Poverty is a desperate thing. I caught a documentary there last week on the massive Famine emigration out of Ireland in the 1840's where most ports in North America were closed to the sick and desperate Irish who sailed off on the coffin ships - so called because of the deaths on board - and arrived at the mouth of the St. Lawrence here in Canada where the healthiest were then sent on to Toronto only to be met with hostility and fear in the face of their sickness and poverty.

I next read Jenny's post over at South Belfast Diary where she wrote about community services and how to expand them to encompass all strata of need.

And I got tweaked in the head, you know how that is, by a conversation my daughter and I had last summer.

"You know, Mum," she'd said, "The Irish government has like totally redefined poverty in very different terms and it's got nothing to do with money. It's things like the availability of the stuff you and I'd take for granted and not even think about."

So I got to digging around and found:

What is Consistent Poverty?
The official Government approved poverty measure used in Ireland is consistent poverty, developed independently by the Economic and Social Research Institute (ESRI). This measure identifies the proportion of people, from those with an income below a certain threshold (less than 60% of median income), who are deprived of two or more goods or services considered essential for a basic standard of living.
The consistent poverty measure was devised in 1987 using indicators of deprivation based on standards of living at that time. The Government in 2007 accepted the advice of the ESRI to revise the deprivation indicators to better reflect current living standards and, in particular, to focus to a greater degree on items reflecting social inclusion and participation in society. This resulted in the measure, originally based on lacking one or more items from an 8-item index, changing to one based on lacking two or more items from the following 11-item index:


1. Two pairs of strong shoes
2. A warm waterproof overcoat
3. Buy new not second-hand clothes
4. Eat meals with meat, chicken, fish (or vegetarian equivalent) every second day
5. Have a roast joint or its equivalent once a week
6. Had to go without heating during the last year through lack of money
7. Keep the home adequately warm
8. Buy presents for family or friends at least once a year
9. Replace any worn out furniture
10. Have family or friends for a drink or meal once a month
11. Have a morning, afternoon or evening out in the last fortnight, for entertainment


So simple and yet so unattainable for many, many citizens right now. The ever expanding homeless crisis in the U.S.A. particularly is truly alarming. I'd say that many are lacking most of what's on this list. And I'm aware also that you don't have to be homeless to be poor. And that loneliness and isolation are an intrinsic part of the problem.

And, H/T Ronni at Time Goes By, I quote from a fine article written by James K. Galbraith, son of Kenneth, writing last week in Washington Monthly which brings ubiqitous poverty even closer:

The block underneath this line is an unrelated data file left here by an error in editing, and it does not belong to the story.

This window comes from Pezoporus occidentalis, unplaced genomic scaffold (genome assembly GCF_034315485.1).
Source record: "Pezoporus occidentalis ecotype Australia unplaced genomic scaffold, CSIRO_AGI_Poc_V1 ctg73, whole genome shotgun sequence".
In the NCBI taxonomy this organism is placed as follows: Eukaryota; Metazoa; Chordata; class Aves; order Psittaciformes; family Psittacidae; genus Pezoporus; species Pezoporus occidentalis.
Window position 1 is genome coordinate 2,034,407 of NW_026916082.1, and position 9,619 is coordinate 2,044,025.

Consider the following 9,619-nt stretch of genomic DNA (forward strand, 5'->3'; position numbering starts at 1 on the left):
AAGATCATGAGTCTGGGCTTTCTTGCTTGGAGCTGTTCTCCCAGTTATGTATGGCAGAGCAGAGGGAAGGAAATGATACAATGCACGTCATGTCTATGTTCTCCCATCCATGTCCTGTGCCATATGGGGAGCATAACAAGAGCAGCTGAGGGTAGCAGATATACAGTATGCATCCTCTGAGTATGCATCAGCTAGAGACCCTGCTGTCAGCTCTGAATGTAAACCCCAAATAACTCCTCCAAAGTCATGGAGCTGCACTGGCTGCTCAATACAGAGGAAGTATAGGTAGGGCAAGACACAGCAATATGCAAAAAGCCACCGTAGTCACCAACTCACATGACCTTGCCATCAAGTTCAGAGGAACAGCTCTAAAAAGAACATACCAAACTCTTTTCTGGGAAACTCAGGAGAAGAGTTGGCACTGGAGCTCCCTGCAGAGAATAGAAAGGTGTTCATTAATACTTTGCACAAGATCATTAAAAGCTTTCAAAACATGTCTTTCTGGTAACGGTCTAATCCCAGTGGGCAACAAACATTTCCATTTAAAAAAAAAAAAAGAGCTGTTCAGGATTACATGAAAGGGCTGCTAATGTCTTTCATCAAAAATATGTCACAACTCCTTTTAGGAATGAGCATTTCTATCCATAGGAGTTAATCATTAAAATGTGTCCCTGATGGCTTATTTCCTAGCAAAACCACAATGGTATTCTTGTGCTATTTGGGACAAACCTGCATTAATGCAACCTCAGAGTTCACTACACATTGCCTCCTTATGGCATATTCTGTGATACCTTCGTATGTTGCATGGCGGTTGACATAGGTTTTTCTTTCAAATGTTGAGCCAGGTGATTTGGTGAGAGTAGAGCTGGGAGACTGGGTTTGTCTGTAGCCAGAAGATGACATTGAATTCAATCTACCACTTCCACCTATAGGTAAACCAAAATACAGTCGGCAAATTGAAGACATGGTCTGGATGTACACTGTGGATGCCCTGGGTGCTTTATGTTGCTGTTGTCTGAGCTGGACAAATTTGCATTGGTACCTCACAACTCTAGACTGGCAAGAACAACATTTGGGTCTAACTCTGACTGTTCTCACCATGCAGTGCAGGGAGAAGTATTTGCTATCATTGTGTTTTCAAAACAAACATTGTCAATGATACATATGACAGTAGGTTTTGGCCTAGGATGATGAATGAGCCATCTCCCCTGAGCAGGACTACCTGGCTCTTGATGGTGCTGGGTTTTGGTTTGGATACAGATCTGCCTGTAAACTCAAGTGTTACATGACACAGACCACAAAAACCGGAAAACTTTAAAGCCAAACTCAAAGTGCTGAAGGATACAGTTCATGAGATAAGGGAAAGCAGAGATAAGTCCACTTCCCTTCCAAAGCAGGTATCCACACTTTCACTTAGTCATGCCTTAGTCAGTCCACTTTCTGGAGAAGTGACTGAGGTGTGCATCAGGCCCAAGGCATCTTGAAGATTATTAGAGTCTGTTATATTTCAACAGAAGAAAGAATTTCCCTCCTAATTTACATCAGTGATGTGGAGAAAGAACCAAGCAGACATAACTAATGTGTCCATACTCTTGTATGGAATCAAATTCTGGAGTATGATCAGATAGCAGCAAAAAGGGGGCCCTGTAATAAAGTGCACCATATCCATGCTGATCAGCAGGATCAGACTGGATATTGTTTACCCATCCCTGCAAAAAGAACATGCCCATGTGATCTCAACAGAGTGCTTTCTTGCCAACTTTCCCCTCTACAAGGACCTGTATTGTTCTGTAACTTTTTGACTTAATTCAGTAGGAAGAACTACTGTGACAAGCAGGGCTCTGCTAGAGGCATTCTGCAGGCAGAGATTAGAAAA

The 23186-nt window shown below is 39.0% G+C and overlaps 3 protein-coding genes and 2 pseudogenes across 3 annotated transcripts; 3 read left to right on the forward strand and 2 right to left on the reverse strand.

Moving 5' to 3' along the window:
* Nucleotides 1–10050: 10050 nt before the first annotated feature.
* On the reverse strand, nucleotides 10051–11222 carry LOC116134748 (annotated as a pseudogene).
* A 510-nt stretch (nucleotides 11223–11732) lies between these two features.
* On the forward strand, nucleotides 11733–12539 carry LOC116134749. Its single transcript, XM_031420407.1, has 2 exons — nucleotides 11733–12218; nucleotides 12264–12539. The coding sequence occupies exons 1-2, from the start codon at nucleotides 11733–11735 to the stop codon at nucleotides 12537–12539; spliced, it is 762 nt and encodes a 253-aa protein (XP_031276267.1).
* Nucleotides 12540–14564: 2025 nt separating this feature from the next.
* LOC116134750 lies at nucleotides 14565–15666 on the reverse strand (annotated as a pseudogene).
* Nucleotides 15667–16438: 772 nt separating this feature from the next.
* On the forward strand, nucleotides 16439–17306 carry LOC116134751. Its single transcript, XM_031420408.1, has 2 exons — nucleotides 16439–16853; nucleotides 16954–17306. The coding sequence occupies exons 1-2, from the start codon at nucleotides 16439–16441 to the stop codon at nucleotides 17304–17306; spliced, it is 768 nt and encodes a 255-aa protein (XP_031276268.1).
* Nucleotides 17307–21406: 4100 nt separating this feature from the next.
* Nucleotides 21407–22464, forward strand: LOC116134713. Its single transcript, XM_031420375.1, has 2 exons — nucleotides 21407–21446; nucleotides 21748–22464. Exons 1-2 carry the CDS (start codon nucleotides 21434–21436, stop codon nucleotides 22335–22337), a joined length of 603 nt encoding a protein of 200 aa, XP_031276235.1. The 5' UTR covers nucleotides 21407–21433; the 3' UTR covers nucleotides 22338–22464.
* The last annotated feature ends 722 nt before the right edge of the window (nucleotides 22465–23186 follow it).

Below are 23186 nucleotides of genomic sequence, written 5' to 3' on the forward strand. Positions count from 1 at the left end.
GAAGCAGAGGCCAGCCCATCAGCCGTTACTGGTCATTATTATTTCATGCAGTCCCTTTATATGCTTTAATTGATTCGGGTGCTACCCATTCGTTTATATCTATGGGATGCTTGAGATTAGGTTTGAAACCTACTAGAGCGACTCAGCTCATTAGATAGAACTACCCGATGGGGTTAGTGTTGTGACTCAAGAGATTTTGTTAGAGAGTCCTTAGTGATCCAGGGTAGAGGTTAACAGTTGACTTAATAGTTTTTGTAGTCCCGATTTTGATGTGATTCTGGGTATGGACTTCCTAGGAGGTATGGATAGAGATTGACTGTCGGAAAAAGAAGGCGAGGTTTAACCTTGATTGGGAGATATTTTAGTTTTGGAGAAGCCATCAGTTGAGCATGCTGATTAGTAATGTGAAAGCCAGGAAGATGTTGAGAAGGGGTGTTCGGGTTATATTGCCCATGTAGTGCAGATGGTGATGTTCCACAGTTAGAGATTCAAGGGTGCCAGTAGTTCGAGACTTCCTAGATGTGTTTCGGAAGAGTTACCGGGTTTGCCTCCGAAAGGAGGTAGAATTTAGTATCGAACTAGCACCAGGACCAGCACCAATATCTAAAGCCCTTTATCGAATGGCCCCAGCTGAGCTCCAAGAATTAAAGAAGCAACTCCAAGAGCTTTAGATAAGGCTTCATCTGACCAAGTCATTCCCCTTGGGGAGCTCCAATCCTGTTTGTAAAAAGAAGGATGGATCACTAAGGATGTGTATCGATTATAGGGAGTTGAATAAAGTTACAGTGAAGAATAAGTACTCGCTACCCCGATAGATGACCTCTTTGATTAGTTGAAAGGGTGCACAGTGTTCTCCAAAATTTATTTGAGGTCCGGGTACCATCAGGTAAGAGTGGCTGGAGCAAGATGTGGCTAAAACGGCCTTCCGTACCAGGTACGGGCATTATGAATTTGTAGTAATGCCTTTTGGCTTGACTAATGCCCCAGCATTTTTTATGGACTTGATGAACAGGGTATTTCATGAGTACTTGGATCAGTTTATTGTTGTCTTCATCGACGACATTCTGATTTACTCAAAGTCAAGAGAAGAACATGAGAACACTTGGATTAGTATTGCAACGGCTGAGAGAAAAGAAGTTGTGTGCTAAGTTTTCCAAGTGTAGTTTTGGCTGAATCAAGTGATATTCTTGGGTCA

“For the first time since the 1930s, millions of American households are financially ruined. Families that two years ago enjoyed wealth in stocks and in their homes now have neither. Their 401(k)s have fallen by half, their mortgages are a burden, and their homes are an albatross. For many, the best strategy is to mail the keys to the bank...

“...the American middle class find today that its major source of wealth is the implicit value of Social Security and Medicare – illiquid and intangible but real and inalienable in a way that home and equity values are not. And so it will remain, as long as benefits are not cut.”


Note to self: make a food bank drop-off. ASAP.

Sunday, March 22, 2009

An apology for gay marriage

Gee, I had a good giggle when I saw this. Well done, Portia!!

Saturday, March 21, 2009

Juxtaposition



OK. It's a great photo. I love the fact that she's getting down to gardening at the White House. But I can't help stopping in my tracks at the sight of what she's wearing, buckled shiny boots and a dress more suitable for a day in the office.

But I hope. I tell my inner cynic to STFU.

And then I look across the street and see my neighbour, washing his sidewalks and not content with that, washing the gutters around his property, combing his lawns, removing every leaf from last year's fall, every stray feather and pebble. Then he polishes the driveway. Hundreds of gallons of clean water splashing carelessly down the grates. Never was a man more servant to his vehicles and his buildings and his cement. {Sorry for the quality - I didn't want him to see me taking his photo!}



Give me Michelle. Any day.

Friday, March 20, 2009

Articulate, astute and accessible.



Mr. Barack Obama, in a precedent setting move, appeared on the Late Show tonight. The only thing ever wrong with the Late Show, in my opinion, is its host, Jay Leno, who has consistently given brand new definitions to smarm and misogyny. Tonight he didn't disappoint me, cracking off before the president appeared that he, Mr. Obama, was on the west coast only to escape his live-in mother-in-law. There are no depths to which Jay can't sink.

Pushing Jay to the back of my brain, I was able to enjoy the depth and understanding that Mr. Obama brings to the current economic meltdown and his plans for a resuscitation of the manufacturing base of the country long sojourned and outsourced.

Whether it will all come to pass is another story - there may be nothing left in the till.

However, his breathtaking grasp of the situation, his off the cuff style, his sense of 'the buck stops here' is awesome to behold and so refreshing after his sad and sorry predecessor.

Mr. Obama, in this appearance on main stream media (and I bet it was all his idea) has set a new benchmark for the accessibility of heads of government and I truly hope that others will follow.